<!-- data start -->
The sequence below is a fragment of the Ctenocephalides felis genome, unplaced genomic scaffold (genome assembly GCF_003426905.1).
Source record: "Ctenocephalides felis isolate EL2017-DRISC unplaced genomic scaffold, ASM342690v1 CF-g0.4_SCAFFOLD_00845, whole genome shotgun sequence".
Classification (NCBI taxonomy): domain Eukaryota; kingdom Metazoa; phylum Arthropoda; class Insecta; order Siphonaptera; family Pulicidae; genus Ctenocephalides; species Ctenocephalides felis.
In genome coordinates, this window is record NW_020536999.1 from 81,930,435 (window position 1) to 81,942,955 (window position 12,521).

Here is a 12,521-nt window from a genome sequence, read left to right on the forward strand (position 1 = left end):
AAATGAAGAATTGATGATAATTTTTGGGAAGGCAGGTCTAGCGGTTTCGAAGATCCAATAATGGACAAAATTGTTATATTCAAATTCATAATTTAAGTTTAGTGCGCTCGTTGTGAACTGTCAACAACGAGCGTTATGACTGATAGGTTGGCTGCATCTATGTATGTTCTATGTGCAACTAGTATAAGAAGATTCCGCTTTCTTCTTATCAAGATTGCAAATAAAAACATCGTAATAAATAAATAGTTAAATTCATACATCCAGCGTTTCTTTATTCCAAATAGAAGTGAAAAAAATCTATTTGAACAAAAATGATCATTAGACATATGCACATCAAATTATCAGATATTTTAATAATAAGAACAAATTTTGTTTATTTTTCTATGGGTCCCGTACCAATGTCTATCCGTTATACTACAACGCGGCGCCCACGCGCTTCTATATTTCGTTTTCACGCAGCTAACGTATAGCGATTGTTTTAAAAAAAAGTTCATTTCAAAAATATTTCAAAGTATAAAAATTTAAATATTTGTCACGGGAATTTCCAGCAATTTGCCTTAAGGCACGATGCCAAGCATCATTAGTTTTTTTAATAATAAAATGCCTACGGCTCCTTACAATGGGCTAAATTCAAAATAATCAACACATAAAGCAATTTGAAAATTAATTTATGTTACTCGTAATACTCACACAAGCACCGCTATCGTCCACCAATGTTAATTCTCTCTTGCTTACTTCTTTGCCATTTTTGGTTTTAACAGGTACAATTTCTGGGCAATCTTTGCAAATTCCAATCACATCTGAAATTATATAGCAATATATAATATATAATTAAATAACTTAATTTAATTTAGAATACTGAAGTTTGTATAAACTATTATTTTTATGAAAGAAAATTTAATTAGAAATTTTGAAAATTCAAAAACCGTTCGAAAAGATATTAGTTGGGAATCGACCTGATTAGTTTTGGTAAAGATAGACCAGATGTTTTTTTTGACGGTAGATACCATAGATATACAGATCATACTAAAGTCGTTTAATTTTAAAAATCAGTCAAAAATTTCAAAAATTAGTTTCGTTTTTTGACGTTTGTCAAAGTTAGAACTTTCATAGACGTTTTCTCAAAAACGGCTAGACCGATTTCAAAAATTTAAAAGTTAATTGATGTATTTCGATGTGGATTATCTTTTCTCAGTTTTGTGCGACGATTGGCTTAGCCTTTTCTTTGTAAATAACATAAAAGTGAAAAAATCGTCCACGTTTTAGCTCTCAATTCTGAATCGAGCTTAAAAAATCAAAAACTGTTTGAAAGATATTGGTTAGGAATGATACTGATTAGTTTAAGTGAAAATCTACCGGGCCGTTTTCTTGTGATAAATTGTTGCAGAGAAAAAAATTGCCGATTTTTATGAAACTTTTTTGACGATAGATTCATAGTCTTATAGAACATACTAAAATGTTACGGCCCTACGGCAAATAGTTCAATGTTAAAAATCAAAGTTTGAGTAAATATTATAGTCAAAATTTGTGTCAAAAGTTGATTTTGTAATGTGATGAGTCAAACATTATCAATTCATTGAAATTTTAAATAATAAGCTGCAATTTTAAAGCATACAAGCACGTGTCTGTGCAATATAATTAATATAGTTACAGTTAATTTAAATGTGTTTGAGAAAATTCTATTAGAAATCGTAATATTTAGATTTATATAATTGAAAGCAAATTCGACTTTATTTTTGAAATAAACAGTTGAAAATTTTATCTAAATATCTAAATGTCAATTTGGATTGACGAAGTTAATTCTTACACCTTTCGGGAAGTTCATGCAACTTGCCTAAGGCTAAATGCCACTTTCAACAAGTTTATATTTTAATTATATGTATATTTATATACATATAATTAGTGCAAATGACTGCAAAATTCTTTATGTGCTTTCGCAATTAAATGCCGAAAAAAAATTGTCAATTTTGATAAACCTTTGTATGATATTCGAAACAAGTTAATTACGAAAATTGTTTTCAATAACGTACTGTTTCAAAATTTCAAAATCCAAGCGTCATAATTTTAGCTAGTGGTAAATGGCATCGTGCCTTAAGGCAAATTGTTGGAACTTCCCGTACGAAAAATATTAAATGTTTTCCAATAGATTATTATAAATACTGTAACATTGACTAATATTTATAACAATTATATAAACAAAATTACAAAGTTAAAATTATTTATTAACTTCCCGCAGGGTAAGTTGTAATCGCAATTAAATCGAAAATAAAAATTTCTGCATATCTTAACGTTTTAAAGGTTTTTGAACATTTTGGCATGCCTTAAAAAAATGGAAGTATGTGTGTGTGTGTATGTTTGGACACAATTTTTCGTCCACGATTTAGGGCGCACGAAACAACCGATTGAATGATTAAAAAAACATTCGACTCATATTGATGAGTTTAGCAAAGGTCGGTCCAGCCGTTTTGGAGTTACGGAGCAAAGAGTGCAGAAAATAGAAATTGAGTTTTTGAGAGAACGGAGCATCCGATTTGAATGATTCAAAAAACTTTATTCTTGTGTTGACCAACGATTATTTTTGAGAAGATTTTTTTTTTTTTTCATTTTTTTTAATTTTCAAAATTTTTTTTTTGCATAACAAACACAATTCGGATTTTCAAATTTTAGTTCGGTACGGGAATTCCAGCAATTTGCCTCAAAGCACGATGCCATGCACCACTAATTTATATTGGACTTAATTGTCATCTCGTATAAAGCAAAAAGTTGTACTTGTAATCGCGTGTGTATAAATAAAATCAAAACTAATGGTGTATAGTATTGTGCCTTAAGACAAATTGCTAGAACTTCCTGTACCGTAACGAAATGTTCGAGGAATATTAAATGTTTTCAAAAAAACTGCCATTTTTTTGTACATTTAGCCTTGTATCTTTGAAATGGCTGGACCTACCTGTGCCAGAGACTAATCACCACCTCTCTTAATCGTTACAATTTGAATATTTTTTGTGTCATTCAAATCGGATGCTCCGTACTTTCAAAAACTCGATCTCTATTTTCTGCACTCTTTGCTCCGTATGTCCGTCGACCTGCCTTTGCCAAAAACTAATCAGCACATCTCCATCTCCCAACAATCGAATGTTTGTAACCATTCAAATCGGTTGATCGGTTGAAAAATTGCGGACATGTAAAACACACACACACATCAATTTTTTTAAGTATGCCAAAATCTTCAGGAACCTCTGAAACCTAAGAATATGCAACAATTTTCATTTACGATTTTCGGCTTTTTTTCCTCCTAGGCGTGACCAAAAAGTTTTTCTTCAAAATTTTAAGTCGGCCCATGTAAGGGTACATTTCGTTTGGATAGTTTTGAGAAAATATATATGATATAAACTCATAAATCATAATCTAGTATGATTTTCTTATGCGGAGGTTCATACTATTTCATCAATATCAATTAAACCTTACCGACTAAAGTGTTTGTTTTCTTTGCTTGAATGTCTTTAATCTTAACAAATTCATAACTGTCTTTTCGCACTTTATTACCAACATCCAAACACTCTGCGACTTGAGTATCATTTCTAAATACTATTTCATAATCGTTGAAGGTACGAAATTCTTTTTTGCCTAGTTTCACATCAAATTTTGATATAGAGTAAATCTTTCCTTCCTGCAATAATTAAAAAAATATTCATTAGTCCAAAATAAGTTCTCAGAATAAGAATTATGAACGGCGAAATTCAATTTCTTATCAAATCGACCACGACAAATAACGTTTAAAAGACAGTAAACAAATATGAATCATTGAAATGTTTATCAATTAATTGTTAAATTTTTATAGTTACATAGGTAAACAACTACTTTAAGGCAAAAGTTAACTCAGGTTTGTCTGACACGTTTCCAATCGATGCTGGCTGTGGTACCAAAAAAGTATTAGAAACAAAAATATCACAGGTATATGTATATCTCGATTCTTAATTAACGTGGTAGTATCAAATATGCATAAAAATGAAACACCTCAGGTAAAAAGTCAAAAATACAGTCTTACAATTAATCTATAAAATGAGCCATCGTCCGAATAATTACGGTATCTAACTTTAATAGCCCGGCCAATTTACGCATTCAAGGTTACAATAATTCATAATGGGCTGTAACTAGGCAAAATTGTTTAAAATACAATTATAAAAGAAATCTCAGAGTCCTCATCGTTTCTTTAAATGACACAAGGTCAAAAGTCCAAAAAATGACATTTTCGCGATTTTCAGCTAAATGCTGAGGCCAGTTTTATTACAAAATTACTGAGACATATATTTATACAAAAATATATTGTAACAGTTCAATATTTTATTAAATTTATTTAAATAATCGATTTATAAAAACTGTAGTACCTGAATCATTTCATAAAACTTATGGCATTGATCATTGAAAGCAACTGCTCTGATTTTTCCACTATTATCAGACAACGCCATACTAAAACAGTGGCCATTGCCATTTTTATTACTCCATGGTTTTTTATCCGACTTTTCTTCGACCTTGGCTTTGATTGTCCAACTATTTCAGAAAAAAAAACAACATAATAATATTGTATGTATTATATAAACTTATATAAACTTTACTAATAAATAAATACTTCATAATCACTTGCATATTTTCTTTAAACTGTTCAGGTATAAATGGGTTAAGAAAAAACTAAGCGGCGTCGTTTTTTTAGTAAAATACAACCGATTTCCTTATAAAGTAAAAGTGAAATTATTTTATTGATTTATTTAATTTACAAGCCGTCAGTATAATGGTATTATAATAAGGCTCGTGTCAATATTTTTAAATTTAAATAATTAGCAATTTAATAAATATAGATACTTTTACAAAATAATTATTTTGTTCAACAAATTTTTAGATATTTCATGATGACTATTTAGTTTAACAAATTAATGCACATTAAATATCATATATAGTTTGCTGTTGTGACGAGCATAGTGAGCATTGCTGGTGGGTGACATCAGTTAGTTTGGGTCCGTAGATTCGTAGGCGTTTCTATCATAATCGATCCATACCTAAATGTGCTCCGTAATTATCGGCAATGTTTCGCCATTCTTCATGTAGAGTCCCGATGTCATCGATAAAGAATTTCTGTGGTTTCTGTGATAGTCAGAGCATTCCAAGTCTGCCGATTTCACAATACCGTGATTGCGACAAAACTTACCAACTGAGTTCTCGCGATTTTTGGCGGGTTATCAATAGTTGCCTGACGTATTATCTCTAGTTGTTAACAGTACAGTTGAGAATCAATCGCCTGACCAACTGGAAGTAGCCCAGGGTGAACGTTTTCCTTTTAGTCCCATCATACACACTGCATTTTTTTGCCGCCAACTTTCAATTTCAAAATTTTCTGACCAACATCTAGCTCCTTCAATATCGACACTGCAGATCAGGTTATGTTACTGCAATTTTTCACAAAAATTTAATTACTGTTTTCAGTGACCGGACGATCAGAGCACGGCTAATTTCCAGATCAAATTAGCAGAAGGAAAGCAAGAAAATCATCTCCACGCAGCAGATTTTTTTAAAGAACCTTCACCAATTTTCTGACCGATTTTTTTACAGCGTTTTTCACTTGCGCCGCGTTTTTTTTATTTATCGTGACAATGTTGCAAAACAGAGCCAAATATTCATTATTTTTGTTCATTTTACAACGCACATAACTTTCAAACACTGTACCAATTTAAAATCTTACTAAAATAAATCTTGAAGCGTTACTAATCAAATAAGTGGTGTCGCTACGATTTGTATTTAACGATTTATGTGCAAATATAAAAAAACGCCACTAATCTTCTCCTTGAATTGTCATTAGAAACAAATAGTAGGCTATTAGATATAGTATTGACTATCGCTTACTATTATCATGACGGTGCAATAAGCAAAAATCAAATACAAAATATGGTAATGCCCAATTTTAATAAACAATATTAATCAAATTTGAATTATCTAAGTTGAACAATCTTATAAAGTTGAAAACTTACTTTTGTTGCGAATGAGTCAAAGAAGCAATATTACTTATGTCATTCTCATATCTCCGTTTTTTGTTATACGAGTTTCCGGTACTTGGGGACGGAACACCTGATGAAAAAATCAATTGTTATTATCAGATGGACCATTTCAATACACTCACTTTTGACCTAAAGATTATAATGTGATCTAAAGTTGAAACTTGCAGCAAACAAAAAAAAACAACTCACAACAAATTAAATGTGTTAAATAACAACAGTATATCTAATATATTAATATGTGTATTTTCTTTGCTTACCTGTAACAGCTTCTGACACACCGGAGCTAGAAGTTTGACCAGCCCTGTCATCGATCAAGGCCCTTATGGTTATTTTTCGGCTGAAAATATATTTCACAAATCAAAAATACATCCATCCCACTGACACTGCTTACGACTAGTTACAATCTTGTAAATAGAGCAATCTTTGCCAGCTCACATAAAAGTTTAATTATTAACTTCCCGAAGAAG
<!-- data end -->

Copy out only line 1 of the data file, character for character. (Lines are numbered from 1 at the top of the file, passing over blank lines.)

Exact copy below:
The sequence below is a fragment of the Ctenocephalides felis genome, unplaced genomic scaffold (genome assembly GCF_003426905.1).